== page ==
- Paperback: 288 pages
- Publisher: Free Press; Edition Unstated edition (December 8, 1999)
- Language: English
- ISBN-10: 0684862697
- ISBN-13: 978-0684862699
- Product Dimensions: 5.5 x 0.8 x 8.4 inches
- Shipping Weight: 15.5 ounces (View shipping rates and policies)
- Average Customer Review: 73 customer reviews
- Amazon Best Sellers Rank: #815,131 in Books (See Top 100 in Books)
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The FUTURE AND ITS ENEMIES: The Growing Conflict Over Creativity, Enterprise, and Progress Paperback – December 8, 1999
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James K. Glassman The Washington Post American will prosper as long as we allow our trust in what Virginia Postrel in her brilliant new book, The Future and Its Enemies, calls dynamism -- freewheeling, even playful, change -- [to] overcome our fear of the future.
Daniel Silver The Wall Street Journal A pointed and provocative cultural critique.
Alan Wolfe The New Republic A lively, engaging, and thought-provoking book.
Etelka Lehoczky Solon Vibrant with genuinely remarkable new ideas...Postrel's prose is a delight to read. It bubbles with salubrious little maxims, the kind that reignite one's flagging sense of intellectual adventure.
Colin Walters The Washington Times Exciting, a very important book.
Arthur Hirsch The Baltimore Sun Virginia Postrel is stirring it up...arousing praise and criticism across the country.
John Derbyshire National Review Postrel's aim is to provide a defense of adventurous, optimistic attitudes to social and technological change. That she has done very admirably, with passion and vigor.
Anthony Day Los Angeles Times The strength of The Future and Its Enemies lies in the author's passionate belief in the inherent virtue in creativity, innovation, and competition.
James W. Ceaser The Weekly Standard It is a fervent partisan statement, an unabashedly dynamist work. Postrel's conviction displays itself not just in the content of the book, but in the style she has developed to explain it. Postrel writes like a dynamo.
Michael Barone U.S. News & World Report In industrial America, centralized bureaucracies believed they could identify and impose what 1910's management expert F. W Taylor called "the one best way" In post-industrial America, Virginia Postrel argues in her insightful book The Future and Its Enemies, it makes better sense to set out simple rules, allow flexibility and accountability.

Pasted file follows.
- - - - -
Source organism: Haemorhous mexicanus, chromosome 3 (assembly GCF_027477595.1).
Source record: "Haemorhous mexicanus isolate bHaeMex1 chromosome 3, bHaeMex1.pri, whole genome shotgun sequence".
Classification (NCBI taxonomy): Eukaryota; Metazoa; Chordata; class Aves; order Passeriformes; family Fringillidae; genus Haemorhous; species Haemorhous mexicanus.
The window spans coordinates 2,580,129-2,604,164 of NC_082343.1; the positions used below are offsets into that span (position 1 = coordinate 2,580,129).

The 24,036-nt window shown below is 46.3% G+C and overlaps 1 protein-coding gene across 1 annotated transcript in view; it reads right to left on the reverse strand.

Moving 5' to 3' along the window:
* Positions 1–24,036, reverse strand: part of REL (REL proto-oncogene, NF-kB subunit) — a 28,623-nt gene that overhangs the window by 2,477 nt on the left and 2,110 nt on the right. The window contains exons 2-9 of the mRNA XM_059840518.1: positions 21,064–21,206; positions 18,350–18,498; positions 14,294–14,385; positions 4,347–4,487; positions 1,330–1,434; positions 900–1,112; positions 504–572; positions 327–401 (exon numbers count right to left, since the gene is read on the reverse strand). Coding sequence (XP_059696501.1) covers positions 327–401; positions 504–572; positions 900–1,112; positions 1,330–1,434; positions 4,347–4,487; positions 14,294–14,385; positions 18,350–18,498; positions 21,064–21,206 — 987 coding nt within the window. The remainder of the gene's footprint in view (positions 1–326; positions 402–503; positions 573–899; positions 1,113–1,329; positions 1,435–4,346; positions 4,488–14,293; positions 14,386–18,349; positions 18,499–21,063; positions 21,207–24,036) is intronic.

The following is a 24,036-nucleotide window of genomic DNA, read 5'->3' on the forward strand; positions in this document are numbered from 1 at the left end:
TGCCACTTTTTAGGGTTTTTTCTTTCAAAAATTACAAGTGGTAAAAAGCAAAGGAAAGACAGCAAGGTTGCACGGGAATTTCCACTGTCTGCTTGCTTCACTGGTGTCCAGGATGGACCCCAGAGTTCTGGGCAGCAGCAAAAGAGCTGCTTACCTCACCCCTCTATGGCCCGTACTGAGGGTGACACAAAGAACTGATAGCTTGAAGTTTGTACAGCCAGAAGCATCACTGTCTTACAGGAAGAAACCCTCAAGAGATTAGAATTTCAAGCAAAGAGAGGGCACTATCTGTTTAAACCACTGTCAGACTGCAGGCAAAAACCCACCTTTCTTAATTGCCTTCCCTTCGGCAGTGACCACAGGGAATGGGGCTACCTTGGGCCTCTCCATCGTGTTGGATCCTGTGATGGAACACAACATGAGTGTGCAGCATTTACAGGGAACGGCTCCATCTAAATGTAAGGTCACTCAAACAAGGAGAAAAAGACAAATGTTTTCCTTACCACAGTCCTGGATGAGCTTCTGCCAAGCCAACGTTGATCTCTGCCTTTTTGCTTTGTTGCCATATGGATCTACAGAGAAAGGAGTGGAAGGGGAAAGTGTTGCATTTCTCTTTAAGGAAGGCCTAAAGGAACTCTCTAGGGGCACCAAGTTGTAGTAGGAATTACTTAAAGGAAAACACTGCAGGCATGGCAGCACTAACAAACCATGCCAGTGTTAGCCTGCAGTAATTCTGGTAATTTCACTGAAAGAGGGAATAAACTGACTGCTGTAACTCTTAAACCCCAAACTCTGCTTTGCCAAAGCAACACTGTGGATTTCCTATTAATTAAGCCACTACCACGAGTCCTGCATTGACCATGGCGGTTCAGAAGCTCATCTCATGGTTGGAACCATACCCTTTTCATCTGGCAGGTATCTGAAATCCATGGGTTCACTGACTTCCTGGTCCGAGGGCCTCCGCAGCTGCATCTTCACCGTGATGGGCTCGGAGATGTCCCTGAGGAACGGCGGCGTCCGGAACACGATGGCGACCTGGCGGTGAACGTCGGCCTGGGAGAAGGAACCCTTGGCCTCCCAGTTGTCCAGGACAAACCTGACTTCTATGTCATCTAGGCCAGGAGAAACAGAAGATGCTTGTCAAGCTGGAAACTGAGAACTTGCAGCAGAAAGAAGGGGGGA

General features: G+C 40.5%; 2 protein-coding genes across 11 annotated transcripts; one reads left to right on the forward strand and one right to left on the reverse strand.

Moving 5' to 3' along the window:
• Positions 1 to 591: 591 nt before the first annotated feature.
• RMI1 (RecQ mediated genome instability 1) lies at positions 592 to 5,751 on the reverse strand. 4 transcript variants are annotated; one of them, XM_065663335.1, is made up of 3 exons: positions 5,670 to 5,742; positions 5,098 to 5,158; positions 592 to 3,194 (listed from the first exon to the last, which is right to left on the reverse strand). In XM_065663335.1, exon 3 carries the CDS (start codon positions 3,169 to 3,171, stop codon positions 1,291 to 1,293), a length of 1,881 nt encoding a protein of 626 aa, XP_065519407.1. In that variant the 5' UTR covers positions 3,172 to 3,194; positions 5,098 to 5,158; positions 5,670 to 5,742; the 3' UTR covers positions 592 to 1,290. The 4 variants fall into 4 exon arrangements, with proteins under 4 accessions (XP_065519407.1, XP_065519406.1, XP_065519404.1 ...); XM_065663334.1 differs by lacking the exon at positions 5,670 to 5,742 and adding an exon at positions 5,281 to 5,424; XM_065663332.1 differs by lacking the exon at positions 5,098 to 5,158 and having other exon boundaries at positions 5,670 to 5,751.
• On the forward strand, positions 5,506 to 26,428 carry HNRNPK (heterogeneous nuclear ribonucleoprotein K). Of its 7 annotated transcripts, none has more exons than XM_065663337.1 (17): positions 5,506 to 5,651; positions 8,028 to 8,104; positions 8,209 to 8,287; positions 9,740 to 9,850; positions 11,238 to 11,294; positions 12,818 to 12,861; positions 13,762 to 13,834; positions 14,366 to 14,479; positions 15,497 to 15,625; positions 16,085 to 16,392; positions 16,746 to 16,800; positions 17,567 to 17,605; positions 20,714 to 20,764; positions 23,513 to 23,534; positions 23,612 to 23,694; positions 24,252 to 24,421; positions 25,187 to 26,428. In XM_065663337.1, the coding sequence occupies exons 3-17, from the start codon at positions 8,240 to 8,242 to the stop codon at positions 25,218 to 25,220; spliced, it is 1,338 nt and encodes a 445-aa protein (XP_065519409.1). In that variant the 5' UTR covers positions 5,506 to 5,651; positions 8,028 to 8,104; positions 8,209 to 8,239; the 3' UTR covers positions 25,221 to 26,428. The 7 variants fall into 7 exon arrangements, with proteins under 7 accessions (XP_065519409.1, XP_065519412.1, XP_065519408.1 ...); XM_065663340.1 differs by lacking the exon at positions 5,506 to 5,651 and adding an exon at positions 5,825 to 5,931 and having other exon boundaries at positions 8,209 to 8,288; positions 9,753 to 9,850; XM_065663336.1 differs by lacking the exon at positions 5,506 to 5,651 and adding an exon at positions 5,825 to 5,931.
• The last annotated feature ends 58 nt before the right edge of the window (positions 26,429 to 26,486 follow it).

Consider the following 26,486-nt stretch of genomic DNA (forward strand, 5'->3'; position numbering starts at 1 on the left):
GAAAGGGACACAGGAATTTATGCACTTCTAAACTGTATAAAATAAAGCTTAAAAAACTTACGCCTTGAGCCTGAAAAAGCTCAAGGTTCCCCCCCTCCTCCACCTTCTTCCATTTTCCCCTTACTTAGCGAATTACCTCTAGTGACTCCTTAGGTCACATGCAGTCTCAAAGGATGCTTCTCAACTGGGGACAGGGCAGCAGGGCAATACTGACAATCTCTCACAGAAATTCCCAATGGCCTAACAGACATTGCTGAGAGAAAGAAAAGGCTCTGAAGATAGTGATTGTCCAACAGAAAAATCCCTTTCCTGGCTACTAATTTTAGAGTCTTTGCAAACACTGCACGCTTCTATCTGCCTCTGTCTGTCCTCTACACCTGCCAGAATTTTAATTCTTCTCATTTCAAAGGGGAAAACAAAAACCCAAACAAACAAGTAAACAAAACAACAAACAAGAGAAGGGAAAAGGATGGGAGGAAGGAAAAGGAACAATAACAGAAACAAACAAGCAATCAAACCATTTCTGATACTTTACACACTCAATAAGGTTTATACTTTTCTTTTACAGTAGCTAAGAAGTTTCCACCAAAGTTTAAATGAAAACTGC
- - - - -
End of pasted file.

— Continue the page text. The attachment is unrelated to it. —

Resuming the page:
About the Author
Virginia Postrel is the editor of Reason magazine and a columnist for Forbes and its companion technology magazine, Forbes ASAP. Her work also appears in The New York Times, the Los Angeles Times, The Wall Street Journal and other major publications. She lives in Los Angeles. Her Web site is at www.dynamist.com.
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The sight of West Shore Longshoreman (who make >$100K/year) marching with "Dykes for Action" and EarthFirst! against free-trade and the Schumpeterian forces of economic change blew me away until I remembered this book.
I found this an incredible way of looking at serious conflicts in our current world. A very worthwhile read!
The substistence farmer who leaves his family home in rural Malaysia for a job in a factory that exports throughout the world actively seeks change and a new future. The reactionary enviromentalist (ignoring the fact that the ecosystem is healthier now than it has been in 150 years!) wants us to return to flint knapping and village-bartering. Oddly enough, "The Big 3" automakers have transformed themselves from protectionist-oriented organizations of stability to change-oriented, outsourcing, global corporations.
Immigration and those who benefit from (or threatened by it) is a force of change. So is the Internet. These new ways of interacting and doing business are met with fear, resistence and restrictions by those who want things to stay the same.